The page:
The board announced last week that the self-regulatory scheme will now begin in January 2007, three months after the planned date of 10 October.
So far, fewer than 100 organisations have joined. Of the UK's 10 biggest charities, the National Trust, the NSPCC, the RSPCA, the Salvation Army and the RNLI have committed to the scheme. Macmillan Cancer Support and Save the Children have both said they are about to join.
But Cancer Research UK, Britain's biggest charity, and the British Heart Foundation remain undecided.
Oxfam did not comment.
"I'd like to launch with 500 members," said Jon Scourse, the board's director. "Charities are joining at an increasing rate - I'm confident we can sign an additional 400 by January."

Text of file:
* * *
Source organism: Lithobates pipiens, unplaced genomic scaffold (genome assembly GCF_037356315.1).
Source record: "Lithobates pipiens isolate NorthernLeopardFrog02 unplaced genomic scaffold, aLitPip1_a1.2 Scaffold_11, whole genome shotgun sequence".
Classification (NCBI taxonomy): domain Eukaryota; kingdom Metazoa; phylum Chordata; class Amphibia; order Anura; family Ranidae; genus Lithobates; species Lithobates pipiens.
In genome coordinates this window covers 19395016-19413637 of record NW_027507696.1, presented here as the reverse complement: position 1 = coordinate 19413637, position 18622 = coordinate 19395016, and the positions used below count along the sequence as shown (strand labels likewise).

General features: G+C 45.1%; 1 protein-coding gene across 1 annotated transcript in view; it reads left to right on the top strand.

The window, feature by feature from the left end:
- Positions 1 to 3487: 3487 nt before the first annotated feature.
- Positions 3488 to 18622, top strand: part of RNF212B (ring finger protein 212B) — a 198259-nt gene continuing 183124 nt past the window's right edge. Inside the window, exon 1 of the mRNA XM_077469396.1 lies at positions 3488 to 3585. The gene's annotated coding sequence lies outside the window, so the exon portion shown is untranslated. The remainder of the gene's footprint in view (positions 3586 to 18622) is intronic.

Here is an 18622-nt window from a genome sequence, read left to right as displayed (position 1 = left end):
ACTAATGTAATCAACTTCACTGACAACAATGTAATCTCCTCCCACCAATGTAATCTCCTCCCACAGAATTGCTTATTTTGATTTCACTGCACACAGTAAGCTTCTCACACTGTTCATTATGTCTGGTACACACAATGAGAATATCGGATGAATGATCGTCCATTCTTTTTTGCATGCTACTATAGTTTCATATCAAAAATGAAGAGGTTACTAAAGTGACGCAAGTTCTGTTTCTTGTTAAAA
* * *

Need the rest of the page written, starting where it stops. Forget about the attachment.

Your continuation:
The board is paying marketing agency the Forster Company £250,000 a year to handle the public launch of the scheme, which was set up in April with £840,000 from the Government to improve fundraising standards.
Scourse said some charities had delayed joining because they did not want to sign up to a draft version of the Donors' Charter, which closed for consultation on 1 September. The final version will be published on 10 October.
Scourse added that charities investigated by the board following complaints from the public would be named. His chair, Colin Lloyd, had suggested charities would not be 'named and shamed'.
Judy Beard, director of communications and fundraising at Macmillan, said self-regulation was preferable to government intervention. "Imposed regulation could be a different proposition," she said. "The more of us that join, the better it will be for fundraising."